He is redefining success to match his new work+life fit. For the past few years, his definition of success was sharing what he knows (either about wine or social media) and trying to help others understand how it could help them.   But now he’s feeling like he needs to stop and “execute” for awhile.  Learn, read, and know more.  From that doing and learning work, he will ultimately be more valuable and more helpful.  That’s his new definition of success, and it matches the change he’s putting into place.

Gary, good luck!  And add “work+life fit intuitive” to your list of your accomplishments.

Did Gary Vaynerchuk’s work+life fit reset inspire you?  I know it’s reaffirmed the decision I made a couple of months ago to reset my work+life fit to finish two big writing projects I’ve been trying to complete for the past year.  I’m pleased to report that one writing project is down, and I have one to go!

Fast Company: “Up in the Air,” Work+Life Fit Allegory for the Era

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When I saw the movie, “Up in the Air,” I expected to be entertained but I wasn’t prepared for a powerful, multi-layered allegory about work+life fit.

Jason Reitman’s symbolism packed commentary puts up a mirror and challenges us to question key assumptions about work and life today reality.  But it also offers insights into what we can do differently as we move into an era where greater work+life flexibility will be the norm.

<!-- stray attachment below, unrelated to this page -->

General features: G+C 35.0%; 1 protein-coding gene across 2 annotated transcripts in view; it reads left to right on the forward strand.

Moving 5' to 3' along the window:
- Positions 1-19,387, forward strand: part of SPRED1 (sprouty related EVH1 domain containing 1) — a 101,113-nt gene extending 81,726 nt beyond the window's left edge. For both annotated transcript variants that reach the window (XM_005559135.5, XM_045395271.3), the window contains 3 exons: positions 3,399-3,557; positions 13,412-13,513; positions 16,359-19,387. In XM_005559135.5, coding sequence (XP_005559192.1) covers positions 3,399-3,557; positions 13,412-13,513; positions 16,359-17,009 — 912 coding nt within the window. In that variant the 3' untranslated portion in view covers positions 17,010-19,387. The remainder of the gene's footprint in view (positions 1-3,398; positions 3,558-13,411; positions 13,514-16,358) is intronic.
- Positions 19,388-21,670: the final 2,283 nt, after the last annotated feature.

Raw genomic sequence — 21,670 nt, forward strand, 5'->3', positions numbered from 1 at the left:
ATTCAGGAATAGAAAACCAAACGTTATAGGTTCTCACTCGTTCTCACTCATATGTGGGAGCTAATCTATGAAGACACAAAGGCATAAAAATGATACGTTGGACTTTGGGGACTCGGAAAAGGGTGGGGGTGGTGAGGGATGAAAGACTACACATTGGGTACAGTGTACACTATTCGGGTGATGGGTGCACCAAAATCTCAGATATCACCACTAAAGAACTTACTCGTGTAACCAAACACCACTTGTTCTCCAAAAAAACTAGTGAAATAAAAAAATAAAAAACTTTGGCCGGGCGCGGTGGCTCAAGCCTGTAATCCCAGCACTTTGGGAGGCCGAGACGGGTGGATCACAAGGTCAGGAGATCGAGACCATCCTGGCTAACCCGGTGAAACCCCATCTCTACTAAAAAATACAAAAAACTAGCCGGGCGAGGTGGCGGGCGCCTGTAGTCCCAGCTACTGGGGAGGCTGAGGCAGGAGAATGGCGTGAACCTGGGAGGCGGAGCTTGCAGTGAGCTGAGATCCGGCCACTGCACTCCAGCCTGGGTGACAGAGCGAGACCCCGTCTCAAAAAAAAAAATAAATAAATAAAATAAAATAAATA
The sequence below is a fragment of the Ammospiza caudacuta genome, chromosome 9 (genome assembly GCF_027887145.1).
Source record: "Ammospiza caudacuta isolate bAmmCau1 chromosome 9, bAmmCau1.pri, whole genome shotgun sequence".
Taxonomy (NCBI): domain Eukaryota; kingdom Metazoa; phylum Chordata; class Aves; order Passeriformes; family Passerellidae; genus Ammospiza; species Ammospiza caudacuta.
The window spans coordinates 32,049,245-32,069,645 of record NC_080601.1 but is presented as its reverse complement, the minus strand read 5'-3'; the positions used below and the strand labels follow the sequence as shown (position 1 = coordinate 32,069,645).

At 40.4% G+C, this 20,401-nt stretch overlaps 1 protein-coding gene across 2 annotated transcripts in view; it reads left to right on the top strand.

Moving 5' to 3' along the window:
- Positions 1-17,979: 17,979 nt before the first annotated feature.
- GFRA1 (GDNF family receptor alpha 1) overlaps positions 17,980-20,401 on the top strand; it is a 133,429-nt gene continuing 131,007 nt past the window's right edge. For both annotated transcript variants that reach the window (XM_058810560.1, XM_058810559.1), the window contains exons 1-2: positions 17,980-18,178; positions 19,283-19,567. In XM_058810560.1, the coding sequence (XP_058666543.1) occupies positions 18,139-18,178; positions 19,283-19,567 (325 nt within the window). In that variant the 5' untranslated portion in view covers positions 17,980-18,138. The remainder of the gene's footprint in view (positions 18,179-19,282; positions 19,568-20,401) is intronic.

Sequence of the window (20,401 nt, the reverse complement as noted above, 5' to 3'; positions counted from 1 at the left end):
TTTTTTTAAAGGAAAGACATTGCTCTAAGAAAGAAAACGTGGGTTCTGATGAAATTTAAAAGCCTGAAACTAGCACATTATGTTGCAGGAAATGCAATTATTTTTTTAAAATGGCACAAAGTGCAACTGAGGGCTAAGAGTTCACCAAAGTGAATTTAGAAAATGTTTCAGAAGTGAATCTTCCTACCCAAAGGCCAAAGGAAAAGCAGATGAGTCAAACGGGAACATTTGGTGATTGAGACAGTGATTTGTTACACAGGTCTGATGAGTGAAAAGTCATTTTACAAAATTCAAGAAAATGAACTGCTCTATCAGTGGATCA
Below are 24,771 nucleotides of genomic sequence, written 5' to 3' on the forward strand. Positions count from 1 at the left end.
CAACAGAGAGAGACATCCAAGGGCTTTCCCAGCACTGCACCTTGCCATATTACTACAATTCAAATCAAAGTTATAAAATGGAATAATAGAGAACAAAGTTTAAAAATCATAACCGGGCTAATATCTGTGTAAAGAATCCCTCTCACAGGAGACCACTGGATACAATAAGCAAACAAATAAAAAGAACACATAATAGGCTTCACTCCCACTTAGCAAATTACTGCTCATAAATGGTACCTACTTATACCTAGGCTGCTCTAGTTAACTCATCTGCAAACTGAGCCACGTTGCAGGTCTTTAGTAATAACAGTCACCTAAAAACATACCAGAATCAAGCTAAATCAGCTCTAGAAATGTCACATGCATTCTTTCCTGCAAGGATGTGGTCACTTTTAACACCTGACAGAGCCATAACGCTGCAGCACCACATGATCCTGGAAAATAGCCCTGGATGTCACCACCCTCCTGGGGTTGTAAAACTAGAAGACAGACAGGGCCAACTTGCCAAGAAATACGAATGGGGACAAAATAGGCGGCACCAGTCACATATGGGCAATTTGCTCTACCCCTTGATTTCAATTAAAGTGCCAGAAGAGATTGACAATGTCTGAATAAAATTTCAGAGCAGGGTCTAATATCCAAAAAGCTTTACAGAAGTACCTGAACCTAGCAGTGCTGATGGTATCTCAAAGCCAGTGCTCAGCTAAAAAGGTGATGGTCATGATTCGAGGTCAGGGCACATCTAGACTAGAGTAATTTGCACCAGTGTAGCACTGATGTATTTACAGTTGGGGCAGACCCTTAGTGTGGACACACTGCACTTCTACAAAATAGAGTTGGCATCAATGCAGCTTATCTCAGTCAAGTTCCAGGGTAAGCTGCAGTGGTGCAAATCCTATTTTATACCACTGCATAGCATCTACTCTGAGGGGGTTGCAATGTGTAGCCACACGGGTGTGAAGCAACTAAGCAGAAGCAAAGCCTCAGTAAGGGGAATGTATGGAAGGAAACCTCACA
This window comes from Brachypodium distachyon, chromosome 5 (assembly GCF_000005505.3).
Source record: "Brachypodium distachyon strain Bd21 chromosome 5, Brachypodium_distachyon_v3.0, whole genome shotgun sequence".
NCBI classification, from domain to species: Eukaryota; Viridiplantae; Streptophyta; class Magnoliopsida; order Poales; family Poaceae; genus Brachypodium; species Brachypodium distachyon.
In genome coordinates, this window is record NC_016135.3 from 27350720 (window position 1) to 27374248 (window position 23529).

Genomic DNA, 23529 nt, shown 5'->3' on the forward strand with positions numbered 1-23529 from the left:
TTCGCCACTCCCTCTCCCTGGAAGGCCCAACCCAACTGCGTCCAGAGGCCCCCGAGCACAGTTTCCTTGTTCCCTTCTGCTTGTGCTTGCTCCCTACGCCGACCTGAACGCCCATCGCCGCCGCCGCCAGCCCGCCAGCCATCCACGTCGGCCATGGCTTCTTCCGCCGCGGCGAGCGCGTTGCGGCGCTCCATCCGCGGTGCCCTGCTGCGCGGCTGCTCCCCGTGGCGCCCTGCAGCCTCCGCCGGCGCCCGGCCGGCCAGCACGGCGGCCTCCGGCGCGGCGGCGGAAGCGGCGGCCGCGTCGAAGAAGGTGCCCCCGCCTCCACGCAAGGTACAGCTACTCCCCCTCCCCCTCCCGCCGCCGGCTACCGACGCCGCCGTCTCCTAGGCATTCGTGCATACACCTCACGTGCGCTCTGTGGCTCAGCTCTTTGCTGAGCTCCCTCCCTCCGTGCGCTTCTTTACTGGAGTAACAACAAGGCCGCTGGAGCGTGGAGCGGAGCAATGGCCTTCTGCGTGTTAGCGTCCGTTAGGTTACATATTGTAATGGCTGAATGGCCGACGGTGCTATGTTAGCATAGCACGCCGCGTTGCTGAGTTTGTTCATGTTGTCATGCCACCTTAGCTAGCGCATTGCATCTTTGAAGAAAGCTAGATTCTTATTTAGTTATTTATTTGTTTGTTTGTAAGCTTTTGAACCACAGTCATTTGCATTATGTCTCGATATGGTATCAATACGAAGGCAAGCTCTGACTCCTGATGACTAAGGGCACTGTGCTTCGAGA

Here are a few of my takeaways.  I would love to hear what you think if you’ve seen the movie.

(Spoiler alert—Stop here if you don’t want key points of the movie’s plot revealed.)

Insight #1:  Some people really do like working all of the time.  But we need to stop celebrating their work+life fit as the bar against which we are measured (and fail), and respectfully see their choices as the aberration that happens to work for them…for now.

At the beginning of the movie, George Clooney’s character, Ryan Bingham, genuinely loves his work+life fit.  And it’s a fit that’s all work and no life.  In fact, he likes it so much that he develops a series of motivational speeches extolling the virtue of the “baggage free” life to others.

The movie did a great job of showing how we collectively as a culture tend to romanticize Bingham’s fit.  It’s glamorous—fancy hotels, honors clubs, first class seats.   In fact, his speeches are so successful that by the end of the movie he’s asked to present at a large, prestigious venue.  We want that life, but do we?

The role of work+life fit foil is played by Bingham’s junior-level colleague, Natalie.  Initially when we meet Natalie, she seems to hold many of the same values as her more senior, experienced colleague.  So it’s surprising when she begins to actively and forcefully challenge his work+life fit choices as she comes to terms, often painfully, with what she really wants personally and professionally.

First, she tries to get him to agree with and embrace her vision of a work+life fit that includes a partner and a family.  Then, she attempts to take on his values and change herself to conform.  But, it’s like watching someone put on a suit that doesn’t fit. Very uncomfortable.
In the end, she’s made him think differently, but he hasn’t fundamentally changed.  Instead, she realizes that she needs to make herself happy and finds another job.

Insight #2: Life eventually creeps in for even the most hard core “all work/no life” person, whether by choice or by force….(Click here for more)